The IOU's, i.e., bonds that the government issues to cover their theft of those funds are essentially worthless. There are no assets backing them up. If they are to be redeemed, at all, it will and can be done only through future taxes. One opponent of change had the temerity to claim that those bonds were rock-solid investments, the best and most certain you could ever hope to hold!

Whatta crock.

Congress can change the system anytime it wants to, including eliminating it. To claim that social security bonds are good investments would be akin to me issuing bonds based on my assets, spending the money the bonds (IOU's) are meant to cover, then claiming those bonds are wonderful investment opportunities.

Of course, none of this has anything to do with the coming disaster that is the social security program. It has solely to do with power. Opponents of change in social security are either incredibly stupid or incredible liars. Any honest moron can see we would be better off financially to get the country out of social security as rapidly as possible.

Oops. That answers my question. There are morons in Washington. Unfortunately, none of them are honest.

July 23, 2001

Thought Crimes Expanded

A case is currently plodding through the justice system. Some weird guy who fantasized about having sex with children made the tactical error of committing his lascivious dreams to paper. He detailed his desires in a personal diary.

Well. In today's ever-vigilant society, that act of authorship makes him a criminal. As one prosecutor on TV said, having the fantasies on paper will somehow "compel" the man to act out his imagined behavior. Thinking about it is fine, but writing about it leaves you a compulsive offender? Egads.

Not only is this extension of "thought crimes" a travesty, locking this sicko up for writing what is, in essence, a piece of fiction lest that fiction become fact is an egregious example of prior restraint. Ya can't go locking up people until they actually DO something wrong! Talking about killing someone or writing a story about doing so no more makes you guilty of a crime than does writing a novel about killing the entire U.S. Congress and the president (as Tom Clancy did in one of his novels).

As soul satisfying as it might be to lock someone up because of his disgusting desires, thoughts, or words, that preemptive strike would violate the precepts of morality. Despite what Jimmy Carter said, lusting after another woman "in your heart" is not the same as cheating on your wife.

A valid crime must violate someone's rights. If no child is molested or has his photo taken for child pornography purposes, his rights have not been violated. Writing in a diary is no more deserving of child pornography charges than is drawing a picture of a child or creating one in a computer for such purposes.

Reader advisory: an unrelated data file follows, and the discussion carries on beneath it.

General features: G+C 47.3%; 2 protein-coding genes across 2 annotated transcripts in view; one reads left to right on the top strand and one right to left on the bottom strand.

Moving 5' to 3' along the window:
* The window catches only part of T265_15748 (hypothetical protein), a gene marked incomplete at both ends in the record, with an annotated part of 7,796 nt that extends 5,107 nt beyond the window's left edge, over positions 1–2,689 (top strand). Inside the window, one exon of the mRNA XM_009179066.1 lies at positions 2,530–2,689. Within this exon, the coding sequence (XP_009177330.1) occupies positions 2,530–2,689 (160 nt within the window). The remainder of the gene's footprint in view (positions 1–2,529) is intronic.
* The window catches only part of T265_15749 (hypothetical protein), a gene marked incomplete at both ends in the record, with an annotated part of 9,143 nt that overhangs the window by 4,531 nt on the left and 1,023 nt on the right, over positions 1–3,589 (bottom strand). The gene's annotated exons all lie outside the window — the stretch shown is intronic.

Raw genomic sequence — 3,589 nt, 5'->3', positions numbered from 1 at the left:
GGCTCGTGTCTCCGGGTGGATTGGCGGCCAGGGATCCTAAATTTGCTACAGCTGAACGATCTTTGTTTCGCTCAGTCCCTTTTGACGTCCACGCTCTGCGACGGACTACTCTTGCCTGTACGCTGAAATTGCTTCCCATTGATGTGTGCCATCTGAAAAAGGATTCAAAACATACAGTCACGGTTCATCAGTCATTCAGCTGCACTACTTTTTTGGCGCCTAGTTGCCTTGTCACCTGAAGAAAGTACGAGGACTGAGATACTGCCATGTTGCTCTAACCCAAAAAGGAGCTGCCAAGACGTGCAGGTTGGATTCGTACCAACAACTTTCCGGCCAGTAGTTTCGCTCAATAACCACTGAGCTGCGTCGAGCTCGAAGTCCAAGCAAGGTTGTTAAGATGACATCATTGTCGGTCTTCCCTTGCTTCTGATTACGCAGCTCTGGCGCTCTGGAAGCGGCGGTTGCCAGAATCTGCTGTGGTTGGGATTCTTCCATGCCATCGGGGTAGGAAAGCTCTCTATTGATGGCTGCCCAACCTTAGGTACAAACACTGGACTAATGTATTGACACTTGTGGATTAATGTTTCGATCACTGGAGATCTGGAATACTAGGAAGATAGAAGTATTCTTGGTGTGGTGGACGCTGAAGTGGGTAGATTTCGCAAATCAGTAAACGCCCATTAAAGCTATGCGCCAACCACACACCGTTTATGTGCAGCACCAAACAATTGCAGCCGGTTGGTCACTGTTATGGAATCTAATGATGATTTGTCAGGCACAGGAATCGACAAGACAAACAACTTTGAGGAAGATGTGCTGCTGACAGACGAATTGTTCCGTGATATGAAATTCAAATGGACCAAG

Advocates of freedom must often defend immoral, repulsive behavior that is not rights violating. This is one such instance.

July 22, 2001

Anti-Poor Protesters

Once again, the leaders of the industrialized nations meet to discuss trade policies. Once again, neo-hippies, crypto-Marxists, Gaia freaks, and other off-the-wall groups gnash their teeth in protest against the evils of capitalism, big business, and globalism.

Now, those creatures of collectivism and statism protesting in Genoa, Italy, might have a point if they stressed the fact that large corporations should not be receiving subsidies from governments. They might have a point if they focused on globalism's threat to freedom (not that pseudo-sacred god of the statists, "democracy." Brr...). They might have a point if they urged the lowering of restrictions and regulations that impoverish the many for the benefit of the poor.

Instead, what do we get? "Forgive the Third World debts!" (How's _that_ for globalism: spreading welfare worldwide.) We get, "Stricter environmental standards!" We get, "Biotech is evil!" We get, "Free trade perpetuates poverty!"

In other words, what we get is nonsense and calls for more -- not fewer -- government interventions into the lives of those very same poor people they pretend to champion.

I don't care a great deal for President Bush. He has, at least, given lip service to free trade. He correctly points out that free trade is the best hope for helping individuals lift themselves into wealth. Too bad his actions don't always mesh with his words. In California, he okays price caps; loose ones, true, but price caps, nonetheless. We get more protectionism for the steel industry all for the sake of hypothetical votes he hopes to gain in the next presidential election. We get more State control of education. We get prescription drug benefits for seniors.

We get more -- not less -- government theft.

As Ayn Rand frequently pointed out, sometimes our so-called friends are our worst enemies.

How about let's give freedom a chance? Let the G-8 or 10 or whatever it is these days butt the hell out of our lives.

Laissez faire!

July 21, 2001

Jailed for Cold Medicine: Drug Thugs Among Us

Iowa is a hotbed of methamphetamine production, more commonly known as meth. Leave it to the State to expand another dismal failure, the Drug War, aka the War Against People.

This week, a half-dozen young people, most of them eighteen years of age and foolish, made the dire mistake of purchasing "suspiciously" large amounts of cold medicine. Ya see, such medicine contains one of the prime ingredients for manufacturing meth.